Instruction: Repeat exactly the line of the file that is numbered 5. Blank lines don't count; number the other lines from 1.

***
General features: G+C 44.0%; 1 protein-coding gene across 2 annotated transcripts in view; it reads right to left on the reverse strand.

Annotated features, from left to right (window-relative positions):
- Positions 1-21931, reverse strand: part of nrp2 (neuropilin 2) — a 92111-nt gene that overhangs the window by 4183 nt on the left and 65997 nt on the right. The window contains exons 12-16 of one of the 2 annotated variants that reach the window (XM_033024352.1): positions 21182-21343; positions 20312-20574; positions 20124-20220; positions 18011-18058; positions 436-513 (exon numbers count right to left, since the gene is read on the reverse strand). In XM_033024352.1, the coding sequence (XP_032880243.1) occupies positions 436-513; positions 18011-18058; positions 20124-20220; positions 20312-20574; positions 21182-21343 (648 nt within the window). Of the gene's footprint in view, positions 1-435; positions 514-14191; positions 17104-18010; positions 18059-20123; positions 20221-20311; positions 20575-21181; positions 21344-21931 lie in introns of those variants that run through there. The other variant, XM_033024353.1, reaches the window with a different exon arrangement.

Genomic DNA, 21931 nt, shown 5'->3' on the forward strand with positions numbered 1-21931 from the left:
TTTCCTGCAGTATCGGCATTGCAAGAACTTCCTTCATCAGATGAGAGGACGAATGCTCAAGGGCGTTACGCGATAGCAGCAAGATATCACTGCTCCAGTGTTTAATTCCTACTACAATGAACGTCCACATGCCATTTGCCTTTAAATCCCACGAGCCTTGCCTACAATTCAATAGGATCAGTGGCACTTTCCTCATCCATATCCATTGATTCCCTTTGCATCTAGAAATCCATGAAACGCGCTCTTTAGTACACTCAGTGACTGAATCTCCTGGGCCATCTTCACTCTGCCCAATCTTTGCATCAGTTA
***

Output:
TTTCCTGCAGTATCGGCATTGCAAGAACTTCCTTCATCAGATGAGAGGACGAATGCTCAAGGGCGTTACGCGATAGCAGCAAGATATCACTGCTCCAGTGTTTAATTCCTACTACAATGAACGTCCACATGCCATTTGCCTTTAAATCCCACGAGCCTTGCCTACAATTCAATAGGATCAGTGGCACTTTCCTCATCCATATCCATTGATTCCCTTTGCATCTAGAAATCCATGAAACGCGCTCTTTAGTACACTCAGTGACTGAATCTCCTGGGCCATCTTCACTCTGCCCAATCTTTGCATCAGTTA